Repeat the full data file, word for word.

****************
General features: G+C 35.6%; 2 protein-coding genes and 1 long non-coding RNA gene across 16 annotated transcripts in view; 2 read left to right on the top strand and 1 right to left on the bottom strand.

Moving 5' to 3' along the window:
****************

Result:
General features: G+C 35.6%; 2 protein-coding genes and 1 long non-coding RNA gene across 16 annotated transcripts in view; 2 read left to right on the top strand and 1 right to left on the bottom strand.

Moving 5' to 3' along the window: